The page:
Tag Archives: school integrated pest management

SPN: Educational Materials for Your School IPM Program

Three new infographics and two detailed publications from the Texas A&M AgriLife Extension Service help demystify the best practices for controlling pests in schools, universities and other areas where humans occupy close quarters. “The average person, while not a pest control expert, is definitely affected when an infestation occurs,” said Janet Hurley, AgriLife Extension specialist in school integrated pest management, Dallas. “That means the average person is integral to controlling pests, especially where large groups of people converge.” Hurley, co-author of the new educational materials, called the infographics… Read More →

SPN: IPM Training Materials, Hurricane Harvey Storm Information

It’s late August and this this is the newsletter that we (AgriLife Extension School IPM Team) welcomes everyone back to school.  As I write this newsletter the weather advisory for Texas isn’t just hot, but hurricane preparedness.  When I look at the map of Texas being covered I realized almost half of the schools in the state could be impacted by Hurricane Harvey.  So, for this newsletter I will share some educational materials you can use with staff not just for IPM, but also for storm safety. As… Read More →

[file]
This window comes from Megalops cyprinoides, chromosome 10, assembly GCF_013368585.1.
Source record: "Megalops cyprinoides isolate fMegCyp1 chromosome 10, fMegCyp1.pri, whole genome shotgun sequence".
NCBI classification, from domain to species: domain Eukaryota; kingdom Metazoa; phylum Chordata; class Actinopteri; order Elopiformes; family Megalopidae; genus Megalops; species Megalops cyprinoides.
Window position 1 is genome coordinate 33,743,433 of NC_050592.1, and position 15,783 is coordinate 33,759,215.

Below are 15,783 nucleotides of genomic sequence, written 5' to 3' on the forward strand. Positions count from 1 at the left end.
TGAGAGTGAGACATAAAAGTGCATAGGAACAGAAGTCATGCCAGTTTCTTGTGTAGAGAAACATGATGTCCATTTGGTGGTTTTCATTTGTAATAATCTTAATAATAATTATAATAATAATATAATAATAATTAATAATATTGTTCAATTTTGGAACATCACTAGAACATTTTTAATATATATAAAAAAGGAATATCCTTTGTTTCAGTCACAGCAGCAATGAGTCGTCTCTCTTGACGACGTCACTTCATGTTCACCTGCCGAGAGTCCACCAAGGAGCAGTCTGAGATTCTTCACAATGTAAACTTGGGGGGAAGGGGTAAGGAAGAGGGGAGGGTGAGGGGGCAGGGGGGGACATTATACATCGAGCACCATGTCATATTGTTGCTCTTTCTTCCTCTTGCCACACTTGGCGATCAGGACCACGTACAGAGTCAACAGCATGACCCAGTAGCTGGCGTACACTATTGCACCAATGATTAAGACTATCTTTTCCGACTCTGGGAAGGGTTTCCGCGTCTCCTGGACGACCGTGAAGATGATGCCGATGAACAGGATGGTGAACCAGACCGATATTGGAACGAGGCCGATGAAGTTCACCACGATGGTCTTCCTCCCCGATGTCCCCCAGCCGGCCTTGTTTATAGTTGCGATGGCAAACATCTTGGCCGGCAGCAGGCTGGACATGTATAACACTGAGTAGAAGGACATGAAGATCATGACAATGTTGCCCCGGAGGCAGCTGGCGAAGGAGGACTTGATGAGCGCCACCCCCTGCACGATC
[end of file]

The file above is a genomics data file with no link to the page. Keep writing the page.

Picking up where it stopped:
SPN: Fleas and Ticks

By: Dr. Mike Merchant, Professor and Urban Entomologist Fleas and ticks are not the kind of pests one normally expects to find in schools, but then what’s normal about school IPM?  Several recent calls to our office have concerned flea and tick problems, some of which are apparently being brought from home, and some which may be originating on school grounds.  So let’s learn some basics about these two pest types. Fleas are insect pests of warm blooded animals.  About 95% of flea species specialize in feeding on… Read More →

School Pest News, Volume 15, Issue 11, November 2015

Kissing bugs and Chagas disease. By Wizzie Brown, Extension Program Specialist III Triatomine bugs, also known as kissing bugs, reduviid bugs and cone-nose bugs, are almost an inch long with elongated cone-shaped heads. The body is grayish-brown with a wide abdomen that has flattened sides. The flattened sides of the abdomen stick out beyond the wing margins and are marked with red, orange or yellow stripes. Nymphs (immatures) look similar to adults, but lack fully developed wings. There are other insects in Texas that look similar and can… Read More →